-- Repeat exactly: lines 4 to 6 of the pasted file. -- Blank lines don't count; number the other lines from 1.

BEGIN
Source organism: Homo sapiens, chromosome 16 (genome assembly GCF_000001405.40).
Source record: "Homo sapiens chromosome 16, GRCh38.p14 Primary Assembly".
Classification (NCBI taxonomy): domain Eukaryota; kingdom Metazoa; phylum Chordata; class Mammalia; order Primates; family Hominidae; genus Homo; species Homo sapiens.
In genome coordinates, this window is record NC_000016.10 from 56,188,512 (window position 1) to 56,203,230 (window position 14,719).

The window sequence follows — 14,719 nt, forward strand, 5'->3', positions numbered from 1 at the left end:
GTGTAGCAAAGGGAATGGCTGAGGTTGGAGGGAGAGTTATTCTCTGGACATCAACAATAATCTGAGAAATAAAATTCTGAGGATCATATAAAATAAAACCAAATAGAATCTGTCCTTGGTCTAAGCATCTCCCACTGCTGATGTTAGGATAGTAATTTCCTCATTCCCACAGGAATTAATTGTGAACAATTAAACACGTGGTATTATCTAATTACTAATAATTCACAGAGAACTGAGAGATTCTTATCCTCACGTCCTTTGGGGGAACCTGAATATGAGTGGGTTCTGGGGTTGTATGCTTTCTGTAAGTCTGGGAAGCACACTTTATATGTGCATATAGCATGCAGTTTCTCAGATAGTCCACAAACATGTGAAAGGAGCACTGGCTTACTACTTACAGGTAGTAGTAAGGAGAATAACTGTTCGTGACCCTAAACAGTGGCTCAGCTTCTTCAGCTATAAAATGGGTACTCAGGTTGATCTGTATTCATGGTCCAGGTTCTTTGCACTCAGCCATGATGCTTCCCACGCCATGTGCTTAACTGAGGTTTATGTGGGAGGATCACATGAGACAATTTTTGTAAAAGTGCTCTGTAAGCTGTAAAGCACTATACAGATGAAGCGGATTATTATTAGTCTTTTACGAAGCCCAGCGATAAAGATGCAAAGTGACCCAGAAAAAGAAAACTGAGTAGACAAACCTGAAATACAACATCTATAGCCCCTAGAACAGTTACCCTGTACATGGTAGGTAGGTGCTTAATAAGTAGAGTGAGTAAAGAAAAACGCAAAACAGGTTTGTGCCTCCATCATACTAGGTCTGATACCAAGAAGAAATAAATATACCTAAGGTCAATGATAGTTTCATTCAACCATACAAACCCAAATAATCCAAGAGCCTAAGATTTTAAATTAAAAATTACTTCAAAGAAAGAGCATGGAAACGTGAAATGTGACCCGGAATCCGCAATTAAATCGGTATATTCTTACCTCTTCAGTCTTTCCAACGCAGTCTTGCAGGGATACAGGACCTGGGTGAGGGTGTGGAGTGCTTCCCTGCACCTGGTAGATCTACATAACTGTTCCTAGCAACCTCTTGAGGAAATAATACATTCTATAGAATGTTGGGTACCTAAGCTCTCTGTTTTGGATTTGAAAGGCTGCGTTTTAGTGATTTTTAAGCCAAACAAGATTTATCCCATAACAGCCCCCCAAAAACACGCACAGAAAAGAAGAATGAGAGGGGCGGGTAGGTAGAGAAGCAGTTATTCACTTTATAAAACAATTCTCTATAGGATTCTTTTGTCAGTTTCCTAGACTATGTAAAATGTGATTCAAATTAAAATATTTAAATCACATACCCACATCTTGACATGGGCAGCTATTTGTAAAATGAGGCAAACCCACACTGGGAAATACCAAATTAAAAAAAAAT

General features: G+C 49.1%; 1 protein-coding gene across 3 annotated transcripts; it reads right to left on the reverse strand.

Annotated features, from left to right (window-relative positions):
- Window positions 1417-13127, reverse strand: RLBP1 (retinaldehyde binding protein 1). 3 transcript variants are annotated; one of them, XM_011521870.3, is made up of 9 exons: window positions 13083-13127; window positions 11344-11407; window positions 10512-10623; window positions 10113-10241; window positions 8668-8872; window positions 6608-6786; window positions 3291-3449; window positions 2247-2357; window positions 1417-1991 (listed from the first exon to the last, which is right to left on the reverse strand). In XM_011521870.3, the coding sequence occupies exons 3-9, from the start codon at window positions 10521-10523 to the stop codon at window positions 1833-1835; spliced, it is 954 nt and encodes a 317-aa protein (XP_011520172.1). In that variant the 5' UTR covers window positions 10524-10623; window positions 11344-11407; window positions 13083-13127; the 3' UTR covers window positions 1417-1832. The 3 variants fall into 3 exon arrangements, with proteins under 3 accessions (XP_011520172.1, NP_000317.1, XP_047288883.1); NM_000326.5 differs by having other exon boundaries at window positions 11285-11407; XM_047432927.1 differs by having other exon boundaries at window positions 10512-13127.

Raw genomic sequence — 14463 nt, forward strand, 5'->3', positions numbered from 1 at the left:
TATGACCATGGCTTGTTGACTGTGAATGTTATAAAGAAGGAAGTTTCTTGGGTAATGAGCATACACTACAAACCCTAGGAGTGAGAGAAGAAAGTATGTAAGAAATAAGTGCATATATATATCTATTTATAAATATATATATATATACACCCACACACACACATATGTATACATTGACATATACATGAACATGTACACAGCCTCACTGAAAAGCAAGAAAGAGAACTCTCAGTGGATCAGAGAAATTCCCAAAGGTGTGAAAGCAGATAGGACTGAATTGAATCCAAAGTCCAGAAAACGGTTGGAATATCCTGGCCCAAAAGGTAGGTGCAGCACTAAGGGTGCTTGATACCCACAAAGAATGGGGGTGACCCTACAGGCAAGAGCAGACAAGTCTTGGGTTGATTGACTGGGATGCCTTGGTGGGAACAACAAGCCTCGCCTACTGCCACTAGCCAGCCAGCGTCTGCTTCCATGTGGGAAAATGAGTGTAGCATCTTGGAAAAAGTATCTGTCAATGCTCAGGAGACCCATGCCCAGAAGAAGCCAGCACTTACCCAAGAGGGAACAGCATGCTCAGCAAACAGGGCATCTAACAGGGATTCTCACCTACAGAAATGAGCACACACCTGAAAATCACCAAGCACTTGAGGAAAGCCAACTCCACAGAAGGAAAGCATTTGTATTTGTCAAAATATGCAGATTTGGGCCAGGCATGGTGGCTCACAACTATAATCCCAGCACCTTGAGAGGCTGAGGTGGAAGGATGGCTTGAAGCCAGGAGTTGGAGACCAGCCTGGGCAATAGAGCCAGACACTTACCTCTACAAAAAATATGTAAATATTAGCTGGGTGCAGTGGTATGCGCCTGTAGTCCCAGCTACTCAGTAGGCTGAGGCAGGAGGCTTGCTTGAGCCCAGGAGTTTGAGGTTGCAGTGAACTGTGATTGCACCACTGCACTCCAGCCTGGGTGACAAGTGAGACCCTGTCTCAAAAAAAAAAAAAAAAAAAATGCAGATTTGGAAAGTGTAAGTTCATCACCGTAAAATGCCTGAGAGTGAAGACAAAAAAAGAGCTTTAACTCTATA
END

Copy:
In genome coordinates, this window is record NC_000016.10 from 56,188,512 (window position 1) to 56,203,230 (window position 14,719).

The window sequence follows — 14,719 nt, forward strand, 5'->3', positions numbered from 1 at the left end:
GTGTAGCAAAGGGAATGGCTGAGGTTGGAGGGAGAGTTATTCTCTGGACATCAACAATAATCTGAGAAATAAAATTCTGAGGATCATATAAAATAAAACCAAATAGAATCTGTCCTTGGTCTAAGCATCTCCCACTGCTGATGTTAGGATAGTAATTTCCTCATTCCCACAGGAATTAATTGTGAACAATTAAACACGTGGTATTATCTAATTACTAATAATTCACAGAGAACTGAGAGATTCTTATCCTCACGTCCTTTGGGGGAACCTGAATATGAGTGGGTTCTGGGGTTGTATGCTTTCTGTAAGTCTGGGAAGCACACTTTATATGTGCATATAGCATGCAGTTTCTCAGATAGTCCACAAACATGTGAAAGGAGCACTGGCTTACTACTTACAGGTAGTAGTAAGGAGAATAACTGTTCGTGACCCTAAACAGTGGCTCAGCTTCTTCAGCTATAAAATGGGTACTCAGGTTGATCTGTATTCATGGTCCAGGTTCTTTGCACTCAGCCATGATGCTTCCCACGCCATGTGCTTAACTGAGGTTTATGTGGGAGGATCACATGAGACAATTTTTGTAAAAGTGCTCTGTAAGCTGTAAAGCACTATACAGATGAAGCGGATTATTATTAGTCTTTTACGAAGCCCAGCGATAAAGATGCAAAGTGACCCAGAAAAAGAAAACTGAGTAGACAAACCTGAAATACAACATCTATAGCCCCTAGAACAGTTACCCTGTACATGGTAGGTAGGTGCTTAATAAGTAGAGTGAGTAAAGAAAAACGCAAAACAGGTTTGTGCCTCCATCATACTAGGTCTGATACCAAGAAGAAATAAATATACCTAAGGTCAATGATAGTTTCATTCAACCATACAAACCCAAATAATCCAAGAGCCTAAGATTTTAAATTAAAAATTACTTCAAAGAAAGAGCATGGAAACGTGAAATGTGACCCGGAATCCGCAATTAAATCGGTATATTCTTACCTCTTCAGTCTTTCCAACGCAGTCTTGCAGGGATACAGGACCTGGGTGAGGGTGTGGAGTGCTTCCCTGCACCTGGTAGATCTACATAACTGTTCCTAGCAACCTCTTGAGGAAATAATACATTCTATAGAATGTTGGGTACCTAAGCTCTCTGTTTTGGATTTGAAAGGCTGCGTTTTAGTGATTTTTAAGCCAAACAAGATTTATCCCATAACAGCCCCCCAAAAACACGCACAGAAAAGAAGAATGAGAGGGGCGGGTAGGTAGAGAAGCAGTTATTCACTTTATAAAACAATTCTCTATAGGATTCTTTTGTCAGTTTCCTAGACTATGTAAAATGTGATTCAAATTAAAATATTTAAATCACATACCCACATCTTGACATGGGCAGCTATTTGTAAAATGAGGCAAACCCACACTGGGAAATACCAAATTAAAAAAAAAT